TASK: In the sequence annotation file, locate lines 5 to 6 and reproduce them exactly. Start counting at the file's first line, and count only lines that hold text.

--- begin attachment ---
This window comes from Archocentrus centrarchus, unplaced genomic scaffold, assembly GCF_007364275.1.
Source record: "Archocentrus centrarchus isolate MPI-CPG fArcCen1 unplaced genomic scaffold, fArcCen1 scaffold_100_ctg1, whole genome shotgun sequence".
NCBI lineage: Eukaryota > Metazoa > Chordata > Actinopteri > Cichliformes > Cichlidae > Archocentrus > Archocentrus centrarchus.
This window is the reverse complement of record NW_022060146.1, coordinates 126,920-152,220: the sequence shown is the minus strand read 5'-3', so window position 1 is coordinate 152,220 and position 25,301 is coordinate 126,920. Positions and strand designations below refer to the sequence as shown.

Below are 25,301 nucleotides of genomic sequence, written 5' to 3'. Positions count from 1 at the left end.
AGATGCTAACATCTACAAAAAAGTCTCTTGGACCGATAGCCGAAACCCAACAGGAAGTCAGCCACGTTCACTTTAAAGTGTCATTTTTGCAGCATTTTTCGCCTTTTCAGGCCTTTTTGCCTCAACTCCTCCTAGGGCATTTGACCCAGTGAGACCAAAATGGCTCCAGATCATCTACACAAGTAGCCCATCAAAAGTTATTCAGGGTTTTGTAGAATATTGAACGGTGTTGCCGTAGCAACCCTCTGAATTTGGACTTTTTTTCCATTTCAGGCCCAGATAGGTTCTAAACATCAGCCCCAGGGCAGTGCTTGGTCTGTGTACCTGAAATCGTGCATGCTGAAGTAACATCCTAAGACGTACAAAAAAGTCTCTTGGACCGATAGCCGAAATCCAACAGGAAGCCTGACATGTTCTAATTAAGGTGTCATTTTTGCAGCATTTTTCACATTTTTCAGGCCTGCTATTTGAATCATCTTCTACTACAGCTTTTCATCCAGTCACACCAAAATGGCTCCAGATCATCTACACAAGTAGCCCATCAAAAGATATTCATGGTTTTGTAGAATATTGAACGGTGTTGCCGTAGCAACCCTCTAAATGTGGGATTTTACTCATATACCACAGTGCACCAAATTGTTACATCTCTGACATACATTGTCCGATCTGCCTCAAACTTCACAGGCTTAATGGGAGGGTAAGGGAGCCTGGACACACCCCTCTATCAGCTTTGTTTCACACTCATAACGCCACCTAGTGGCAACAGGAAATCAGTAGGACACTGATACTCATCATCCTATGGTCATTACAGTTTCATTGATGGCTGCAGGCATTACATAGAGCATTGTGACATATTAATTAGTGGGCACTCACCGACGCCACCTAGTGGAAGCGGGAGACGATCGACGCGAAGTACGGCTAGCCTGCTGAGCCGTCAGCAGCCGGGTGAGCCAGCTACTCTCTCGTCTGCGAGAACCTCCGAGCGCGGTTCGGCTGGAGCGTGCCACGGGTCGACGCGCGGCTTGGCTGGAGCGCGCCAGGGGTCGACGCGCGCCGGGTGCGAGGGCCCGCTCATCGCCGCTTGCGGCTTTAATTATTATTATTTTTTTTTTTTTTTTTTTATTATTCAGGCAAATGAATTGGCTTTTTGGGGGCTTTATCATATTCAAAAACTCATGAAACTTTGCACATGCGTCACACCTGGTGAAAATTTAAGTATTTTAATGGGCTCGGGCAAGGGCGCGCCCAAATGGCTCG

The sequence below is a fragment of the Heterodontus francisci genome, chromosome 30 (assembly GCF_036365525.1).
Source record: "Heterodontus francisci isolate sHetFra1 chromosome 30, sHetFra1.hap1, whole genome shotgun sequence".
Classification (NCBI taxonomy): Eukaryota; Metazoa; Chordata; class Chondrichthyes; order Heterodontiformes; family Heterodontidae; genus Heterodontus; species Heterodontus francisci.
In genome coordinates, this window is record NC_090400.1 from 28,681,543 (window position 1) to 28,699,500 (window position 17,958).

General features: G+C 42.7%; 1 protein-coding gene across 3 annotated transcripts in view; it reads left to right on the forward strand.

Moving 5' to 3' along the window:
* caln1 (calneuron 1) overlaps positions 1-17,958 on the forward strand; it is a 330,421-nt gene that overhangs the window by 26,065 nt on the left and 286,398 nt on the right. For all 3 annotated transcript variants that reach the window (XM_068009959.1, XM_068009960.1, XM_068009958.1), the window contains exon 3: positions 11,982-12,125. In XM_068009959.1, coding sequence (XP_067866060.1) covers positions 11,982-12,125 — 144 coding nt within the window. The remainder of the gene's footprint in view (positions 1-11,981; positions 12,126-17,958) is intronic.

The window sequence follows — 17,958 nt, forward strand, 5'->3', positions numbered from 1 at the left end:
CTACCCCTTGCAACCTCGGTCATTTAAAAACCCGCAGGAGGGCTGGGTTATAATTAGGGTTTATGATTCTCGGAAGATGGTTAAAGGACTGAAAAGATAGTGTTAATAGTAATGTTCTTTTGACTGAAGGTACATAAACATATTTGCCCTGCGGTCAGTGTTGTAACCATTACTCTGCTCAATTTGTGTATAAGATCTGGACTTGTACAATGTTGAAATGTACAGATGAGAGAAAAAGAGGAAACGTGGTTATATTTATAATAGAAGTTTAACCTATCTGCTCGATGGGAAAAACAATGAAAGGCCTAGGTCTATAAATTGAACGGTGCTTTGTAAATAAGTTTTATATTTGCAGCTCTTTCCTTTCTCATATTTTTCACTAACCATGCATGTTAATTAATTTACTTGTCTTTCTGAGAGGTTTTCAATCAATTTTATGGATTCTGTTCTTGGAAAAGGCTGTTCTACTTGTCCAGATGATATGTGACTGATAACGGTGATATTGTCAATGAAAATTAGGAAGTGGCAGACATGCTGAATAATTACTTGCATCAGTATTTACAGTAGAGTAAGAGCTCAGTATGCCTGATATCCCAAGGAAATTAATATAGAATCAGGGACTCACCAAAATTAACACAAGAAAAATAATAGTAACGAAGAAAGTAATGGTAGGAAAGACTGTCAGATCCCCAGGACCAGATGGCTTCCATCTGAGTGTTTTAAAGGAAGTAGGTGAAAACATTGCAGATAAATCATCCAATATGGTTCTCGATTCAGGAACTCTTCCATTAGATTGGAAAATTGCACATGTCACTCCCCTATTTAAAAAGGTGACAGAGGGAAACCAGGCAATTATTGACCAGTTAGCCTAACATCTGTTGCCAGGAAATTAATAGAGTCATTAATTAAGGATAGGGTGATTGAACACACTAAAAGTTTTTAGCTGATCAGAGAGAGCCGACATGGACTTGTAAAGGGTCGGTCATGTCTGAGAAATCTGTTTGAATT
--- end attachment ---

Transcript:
Below are 25,301 nucleotides of genomic sequence, written 5' to 3'. Positions count from 1 at the left end.
AGATGCTAACATCTACAAAAAAGTCTCTTGGACCGATAGCCGAAACCCAACAGGAAGTCAGCCACGTTCACTTTAAAGTGTCATTTTTGCAGCATTTTTCGCCTTTTCAGGCCTTTTTGCCTCAACTCCTCCTAGGGCATTTGACCCAGTGAGACCAAAATGGCTCCAGATCATCTACACAAGTAGCCCATCAAAAGTTATTCAGGGTTTTGTAGAATATTGAACGGTGTTGCCGTAGCAACCCTCTGAATTTGGACTTTTTTTCCATTTCAGGCCCAGATAGGTTCTAAACATCAGCCCCAGGGCAGTGCTTGGTCTGTGTACCTGAAATCGTGCATGCTGAAGTAACATCCTAAGACGTACAAAAAAGTCTCTTGGACCGATAGCCGAAATCCAACAGGAAGCCTGACATGTTCTAATTAAGGTGTCATTTTTGCAGCATTTTTCACATTTTTCAGGCCTGCTATTTGAATCATCTTCTACTACAGCTTTTCATCCAGTCACACCAAAATGGCTCCAGATCATCTACACAAGTAGCCCATCAAAAGATATTCATGGTTTTGTAGAATATTGAACGGTGTTGCCGTAGCAACCCTCTAAATGTGGGATTTTACTCATATACCACAGTGCACCAAATTGTTACATCTCTGACATACATTGTCCGATCTGCCTCAAACTTCACAGGCTTAATGGGAGGGTAAGGGAGCCTGGACACACCCCTCTATCAGCTTTGTTTCACACTCATAACGCCACCTAGTGGCAACAGGAAATCAGTAGGACACTGATACTCATCATCCTATGGTCATTACAGTTTCATTGATGGCTGCAGGCATTACATAGAGCATTGTGACATATTAATTAGTGGGCACTCACCGACGCCACCTAGTGGAAGCGGGAGACGATCGACGCGAAGTACGGCTAGCCTGCTGAGCCGTCAGCAGCCGGGTGAGCCAGCTACTCTCTCGTCTGCGAGAACCTCCGAGCGCGGTTCGGCTGGAGCGTGCCACGGGTCGACGCGCGGCTTGGCTGGAGCGCGCCAGGGGTCGACGCGCGCCGGGTGCGAGGGCCCGCTCATCGCCGCTTGCGGCTTTAATTATTATTATTTTTTTTTTTTTTTTTTTATTATTCAGGCAAATGAATTGGCTTTTTGGGGGCTTTATCATATTCAAAAACTCATGAAACTTTGCACATGCGTCACACCTGGTGAAAATTTAAGTATTTTAATGGGCTCGGGCAAGGGCGCGCCCAAATGGCTCG